WALES will not know for about a year whether it has a role to play in the Government’s plans for a new generation of nuclear power stations.

Wales’ only operating nuclear station, Wylfa on Anglesey, is due to shut in 2010, and Business Secretary John Hutton said yesterday decisions on where ministers want to see the new plants built would not be taken until next year.

There is huge local support for a new reactor on the island, with 1,500 people employed at the current site. But many Welsh politicians are vehemently against any expansion of the civil nuclear programme.

Unlike the Scottish Executive, the Assembly Government cannot block any new nuclear reactor. Welsh Secretary Peter Hain, a long-standing sceptic on nuclear power whose position has shifted slightly, said yesterday he hoped the nuclear industry in Wales could be “confined to Wylfa”, and called for more investment in renewable energy technology.

Announcing the Government’s widely-expected fresh commitment to nuclear power, Mr Hutton told MPs that, with atomic energy accounting for 20% of Britain’s electricity but all but one station due to close by 2023, the case for building new reactors was compelling.

But he ruled out any subsidy for the industry, saying new nuclear stations had to be commercially viable. New reactors will be built and run by the private sector rather than by the state, and a new independent body will oversee the financial aspects of storing nuclear waste and the costs of decommissioning, he said.

A Strategic Siting Assessment, to identify where new reactors should be built, will take until 2009 to complete, Mr Hutton said.

“Nuclear power has provided us with safe and secure supplies of electricity for half a century,” said Mr Hutton. “It is one of the very few proven low-carbon technologies which can provide baseload electricity... nuclear power can help us meet our twin challenges, ensuring secure supplies and tackling climate change.”

Anglesey Council has admitted it faces a “challenge” in persuading the nuclear industry to build a new facility at Wylfa.

Even a swift decision would mean a new plant being opened in around 2020, leaving a question mark over the local economy.

Mr Hain said, “As someone who has long pressed both inside and outside Government for a big expansion of renewable energy in Wales and right across Britain, I have nevertheless become convinced that in order to keep the power on, the nuclear energy option must be available.

“In practice in Wales this could be confined to the Wylfa site as a replacement for the existing nuclear power station.”

Mr Hain said he did not see a case for any other new nuclear power station in Wales.

Nevertheless the Government is braced for opposition to the policy from within its own ranks. Paul Flynn, the Labour MP for Newport West, said yesterday, “Why on earth are we repeating the nuclear folly of past years when one power station was 15 years late, [and there were] vast cost overruns of £75bn in managing the waste?

“The new thinking on waste is to bury it in a hole in the ground which was the answer 40 years ago.”

But Ynys Môn MP Albert Owen said the “case for nuclear has been made”. He said, “Wylfa has the skills base, the expertise and the infrastructure. It has the support of local politicians, the Welsh Affairs Committee and many in the local community.”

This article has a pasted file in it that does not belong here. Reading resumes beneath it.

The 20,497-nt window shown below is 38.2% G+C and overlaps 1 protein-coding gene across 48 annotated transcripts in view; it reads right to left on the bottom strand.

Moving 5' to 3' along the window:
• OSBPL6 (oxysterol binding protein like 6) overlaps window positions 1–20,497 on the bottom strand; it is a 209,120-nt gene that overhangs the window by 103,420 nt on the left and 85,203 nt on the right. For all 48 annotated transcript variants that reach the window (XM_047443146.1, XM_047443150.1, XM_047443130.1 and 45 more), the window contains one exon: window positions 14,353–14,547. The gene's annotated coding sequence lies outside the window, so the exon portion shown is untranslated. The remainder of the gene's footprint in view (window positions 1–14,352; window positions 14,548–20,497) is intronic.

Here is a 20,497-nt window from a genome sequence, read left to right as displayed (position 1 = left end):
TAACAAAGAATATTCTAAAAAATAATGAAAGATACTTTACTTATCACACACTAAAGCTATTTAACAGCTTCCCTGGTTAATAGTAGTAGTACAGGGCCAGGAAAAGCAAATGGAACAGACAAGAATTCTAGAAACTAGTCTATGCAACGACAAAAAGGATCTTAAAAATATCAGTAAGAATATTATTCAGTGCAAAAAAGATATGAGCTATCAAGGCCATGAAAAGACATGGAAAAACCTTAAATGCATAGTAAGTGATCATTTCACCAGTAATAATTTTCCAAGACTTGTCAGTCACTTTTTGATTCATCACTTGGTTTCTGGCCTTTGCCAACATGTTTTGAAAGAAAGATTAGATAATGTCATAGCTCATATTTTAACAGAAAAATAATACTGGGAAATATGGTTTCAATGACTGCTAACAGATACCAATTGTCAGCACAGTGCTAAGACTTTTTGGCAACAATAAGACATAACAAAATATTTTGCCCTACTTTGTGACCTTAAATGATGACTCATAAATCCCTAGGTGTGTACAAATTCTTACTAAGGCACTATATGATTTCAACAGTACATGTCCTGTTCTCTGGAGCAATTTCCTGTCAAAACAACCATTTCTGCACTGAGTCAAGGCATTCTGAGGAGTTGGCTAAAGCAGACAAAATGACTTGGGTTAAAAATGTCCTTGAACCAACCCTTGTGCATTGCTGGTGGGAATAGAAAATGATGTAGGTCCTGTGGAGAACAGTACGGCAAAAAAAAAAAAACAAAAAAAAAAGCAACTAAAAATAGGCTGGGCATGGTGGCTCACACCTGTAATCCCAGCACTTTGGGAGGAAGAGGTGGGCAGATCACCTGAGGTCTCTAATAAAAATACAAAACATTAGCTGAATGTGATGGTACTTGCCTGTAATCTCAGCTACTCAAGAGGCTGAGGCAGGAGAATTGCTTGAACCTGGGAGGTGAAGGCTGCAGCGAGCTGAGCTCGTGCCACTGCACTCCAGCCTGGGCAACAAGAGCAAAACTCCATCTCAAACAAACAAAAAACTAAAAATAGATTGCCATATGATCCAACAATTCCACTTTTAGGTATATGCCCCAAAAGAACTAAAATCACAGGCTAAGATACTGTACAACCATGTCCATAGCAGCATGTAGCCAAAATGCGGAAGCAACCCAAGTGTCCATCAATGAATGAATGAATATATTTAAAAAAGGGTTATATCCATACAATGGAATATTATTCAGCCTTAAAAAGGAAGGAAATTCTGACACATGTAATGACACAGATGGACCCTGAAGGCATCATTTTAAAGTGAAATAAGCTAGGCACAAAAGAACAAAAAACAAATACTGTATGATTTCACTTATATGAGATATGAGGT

Friends of the Earth Cymru’s Gordon James said new nuclear stations were “simply not the answer” while John Matthews from the Wales Green Party said the decision to press ahead with nuclear generation was “a dangerous, irresponsible and costly distraction from the real challenge of tackling climate change”.

A Welsh Assembly Government spokesman said, “We will want to study the statement before commenting further. The question of particular sites does not arise in this statement and it would be premature to speculate about future site locations at this stage.”

The Government’s decision to press ahead with a new generation of nuclear power stations won’t go down well with everyone, as Tomos Livingstone explains

Perhaps it was appropriate that when John Hutton paused in the middle of his parliamentary statement on nuclear power while the Speaker dealt with a back- bench heckler, the dissenting voice turned out to be Welsh.

Newport West MP Paul Flynn was told he “must be quiet”. But there’s little chance of that – and he isn’t the only one with doubts about the Government’s policy.

Back in 1982 Mr Flynn, then a councillor, helped organise the famous “nuclear-free Wales” declaration. In February that year Clwyd County Council became the final Welsh authority to pass an anti-nuclear resolution.

Much of that opposition to civil nuclear power is as fresh today as it was 26 years ago. Mr Flynn and four other Welsh MPs have signed parliamentary motions against nuclear power, and the Liberal Democrats are opposed.

One of the main voices against nuclear power in the Cabinet was Peter Hain, although the Welsh Secretary has decided keeping the Wylfa nuclear station on Anglesey open is the right response – provided it comes with increased investment in renewable energy.

The Assembly Government also “sees no case” for new nuclear build, although with Wylfa in Deputy First Minister Ieuan Wyn Jones’ constituency, you can see a caveat coming. Mr Hain’s formulation that nuclear in Wales should be “confined to Wylfa” sounds like it will become the position at both ends of the M4.

Unlike Scotland, where the Edinburgh executive is the planning authority and is flatly rejecting new nuclear build, the Assembly Government cannot stand in the way. But even the faintest possibility of Cardiff Bay getting the same powers as Edinburgh may put off investors.

Opposition to nuclear power is likely to be vocal – outside Anglesey – and while there’s no chance of the Government being blown off course, Mr Flynn and others will ensure this is a lively and impassioned debate.